Bob Dylan has been mentioned all over the place on the site since we started waxing quasi poetic about what music means to us. And, Dylan’s phenomenal Blonde on Blonde made the group’s consensus Top 50.
But, I cannot remember a Dylan song actually being singled out in the same way all the other stuff works its way to the top of our collective creative urges.
Blonde on Blonde is my favorite Dylan album by a long shot, and that actually says a lot.
But, my love for it traces back to around April, 1967, when my parents celebrated their 25th wedding anniversary. For that year, in honor of the occasion, my father bought my mother–and I suppose the family–a big Magnavox stereo in a big piece of mahogany furniture.
That was ok, but what it really meant was that I could lay claim to the family’s portable Admiral phonograph, which I then stashed in my bedroom.
I had pretty much stopped buying singles by that time anyway, so every night, before free-form FM worked its way to the Sacramento airwaves to which I would be stuck for a few more years before I could return to my beloved bay area for good, I would drop a stack of albums on the spindle to lull me to sleep.
The Beach Boys All Summer Long and Surfin’ USA were staples in those days, along with early Beatles and Stones. But, since albums cost a lot–$4 in those days, which was a lot–I did not purchase too many, too often. Meaning like when I first was buying 45’s, five years earlier, I would listen to both sides of everything simply because the song was there and I could.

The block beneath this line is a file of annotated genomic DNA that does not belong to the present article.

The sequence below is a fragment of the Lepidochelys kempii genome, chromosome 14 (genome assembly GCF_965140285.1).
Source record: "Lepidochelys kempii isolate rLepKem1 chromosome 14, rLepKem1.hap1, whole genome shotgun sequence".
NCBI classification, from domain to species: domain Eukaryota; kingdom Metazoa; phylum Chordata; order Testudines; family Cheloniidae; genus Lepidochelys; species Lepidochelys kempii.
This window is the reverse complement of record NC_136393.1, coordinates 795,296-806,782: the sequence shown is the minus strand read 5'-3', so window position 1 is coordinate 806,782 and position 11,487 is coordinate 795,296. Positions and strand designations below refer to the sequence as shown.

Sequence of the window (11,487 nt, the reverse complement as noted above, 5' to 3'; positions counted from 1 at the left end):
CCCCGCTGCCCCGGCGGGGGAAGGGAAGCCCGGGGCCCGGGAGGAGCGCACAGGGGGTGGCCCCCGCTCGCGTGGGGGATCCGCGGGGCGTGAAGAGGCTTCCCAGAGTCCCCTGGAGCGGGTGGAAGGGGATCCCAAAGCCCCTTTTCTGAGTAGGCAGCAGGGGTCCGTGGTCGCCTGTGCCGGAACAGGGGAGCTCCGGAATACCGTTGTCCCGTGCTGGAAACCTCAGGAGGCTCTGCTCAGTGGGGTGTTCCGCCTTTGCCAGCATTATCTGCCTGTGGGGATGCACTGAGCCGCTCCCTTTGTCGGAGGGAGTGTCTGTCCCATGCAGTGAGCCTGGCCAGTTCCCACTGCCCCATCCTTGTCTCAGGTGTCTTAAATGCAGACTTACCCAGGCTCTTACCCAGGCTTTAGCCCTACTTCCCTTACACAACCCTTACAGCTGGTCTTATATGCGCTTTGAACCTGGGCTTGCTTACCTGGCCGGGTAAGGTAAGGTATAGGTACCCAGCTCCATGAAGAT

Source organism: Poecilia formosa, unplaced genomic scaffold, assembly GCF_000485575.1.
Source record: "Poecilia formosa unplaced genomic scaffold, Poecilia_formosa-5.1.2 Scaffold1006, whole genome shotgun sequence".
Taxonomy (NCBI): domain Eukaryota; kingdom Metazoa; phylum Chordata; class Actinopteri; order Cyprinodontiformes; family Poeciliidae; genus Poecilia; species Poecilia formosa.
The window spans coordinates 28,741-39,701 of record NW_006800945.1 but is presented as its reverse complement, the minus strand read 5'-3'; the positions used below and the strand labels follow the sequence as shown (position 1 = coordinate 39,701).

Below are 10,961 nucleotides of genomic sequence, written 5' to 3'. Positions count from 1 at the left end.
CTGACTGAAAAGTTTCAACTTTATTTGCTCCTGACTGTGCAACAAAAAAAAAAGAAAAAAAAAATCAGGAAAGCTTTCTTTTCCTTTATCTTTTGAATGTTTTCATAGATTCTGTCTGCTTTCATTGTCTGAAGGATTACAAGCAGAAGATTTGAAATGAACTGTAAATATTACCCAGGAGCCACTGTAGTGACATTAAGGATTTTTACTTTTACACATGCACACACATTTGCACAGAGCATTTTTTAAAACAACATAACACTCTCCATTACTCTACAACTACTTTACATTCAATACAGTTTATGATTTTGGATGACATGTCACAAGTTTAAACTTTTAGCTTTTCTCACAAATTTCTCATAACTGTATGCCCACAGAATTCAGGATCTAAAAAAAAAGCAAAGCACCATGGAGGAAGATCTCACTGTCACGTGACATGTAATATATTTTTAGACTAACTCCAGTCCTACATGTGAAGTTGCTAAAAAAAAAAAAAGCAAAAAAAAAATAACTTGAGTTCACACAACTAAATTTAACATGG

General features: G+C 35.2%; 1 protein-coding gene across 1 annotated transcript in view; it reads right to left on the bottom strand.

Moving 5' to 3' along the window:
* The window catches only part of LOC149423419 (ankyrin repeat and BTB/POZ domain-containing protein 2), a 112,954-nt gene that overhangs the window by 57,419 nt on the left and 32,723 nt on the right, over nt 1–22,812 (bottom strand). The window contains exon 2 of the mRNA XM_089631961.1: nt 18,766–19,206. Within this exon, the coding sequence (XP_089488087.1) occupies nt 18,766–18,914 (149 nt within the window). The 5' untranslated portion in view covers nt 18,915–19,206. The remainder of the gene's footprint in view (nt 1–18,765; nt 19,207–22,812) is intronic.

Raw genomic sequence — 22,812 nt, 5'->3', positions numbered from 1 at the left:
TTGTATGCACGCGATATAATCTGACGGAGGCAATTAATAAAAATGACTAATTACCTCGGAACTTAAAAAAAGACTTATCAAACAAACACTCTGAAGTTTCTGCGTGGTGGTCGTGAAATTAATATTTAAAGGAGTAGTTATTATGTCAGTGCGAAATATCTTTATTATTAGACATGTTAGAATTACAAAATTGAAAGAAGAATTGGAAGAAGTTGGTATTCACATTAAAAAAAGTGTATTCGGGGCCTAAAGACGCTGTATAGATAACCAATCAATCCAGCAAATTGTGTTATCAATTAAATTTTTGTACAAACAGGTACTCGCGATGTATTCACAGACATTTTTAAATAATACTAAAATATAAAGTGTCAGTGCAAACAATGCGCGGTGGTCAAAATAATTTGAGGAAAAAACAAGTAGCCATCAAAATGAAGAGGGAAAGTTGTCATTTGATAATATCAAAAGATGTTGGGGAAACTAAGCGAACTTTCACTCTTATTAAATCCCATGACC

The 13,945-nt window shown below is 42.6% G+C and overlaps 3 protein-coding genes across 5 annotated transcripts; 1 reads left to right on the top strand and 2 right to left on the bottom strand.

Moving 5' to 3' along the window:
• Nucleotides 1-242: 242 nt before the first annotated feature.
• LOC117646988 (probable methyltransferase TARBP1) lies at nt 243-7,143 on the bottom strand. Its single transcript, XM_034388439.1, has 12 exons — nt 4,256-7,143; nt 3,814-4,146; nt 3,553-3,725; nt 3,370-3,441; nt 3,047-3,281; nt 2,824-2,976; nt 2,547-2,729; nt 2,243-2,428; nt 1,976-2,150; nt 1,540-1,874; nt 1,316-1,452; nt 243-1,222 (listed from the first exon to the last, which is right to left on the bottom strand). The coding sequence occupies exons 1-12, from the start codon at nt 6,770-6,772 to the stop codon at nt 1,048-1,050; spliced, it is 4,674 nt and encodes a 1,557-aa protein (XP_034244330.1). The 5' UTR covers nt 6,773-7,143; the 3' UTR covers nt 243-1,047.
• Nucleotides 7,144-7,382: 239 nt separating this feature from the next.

So, every night side two of disc one, which feature I Want You, Leopard Skin Pillbox Hat, Just Like a Woman, and the clip link linked below, of Blonde on Blonde hit the changer as well.
With Al Kooper on keys, and Robbie Robertson on guitar, along with Rick Danko and Joe South among others, Blonde on Blonde was recorded both in Nashville, then New York.
And, well, spending the past few days in New York, in anticipation of Tout Wars, I thought a number of times about early Dylan while enjoying walking up and the streets, cos New York is such a great walking city. But I also thought of the man, and just what a great artist, singer, songwriter, and generally pretty good guy he has been, and is.
Further, I would like to think that his deconstruction of his own catalogue over the years has been brilliant, keeping him and his songs fresh and valid in a way the audience might not appreciated, but that I hope I do.
In fact this version of Stuck Inside of Mobile with the Memphis Blues Again is quite different from the one I fell in love with as I went to sleep in the later 60’s, but it is just as great and fun.
Love ya Bob. Always will!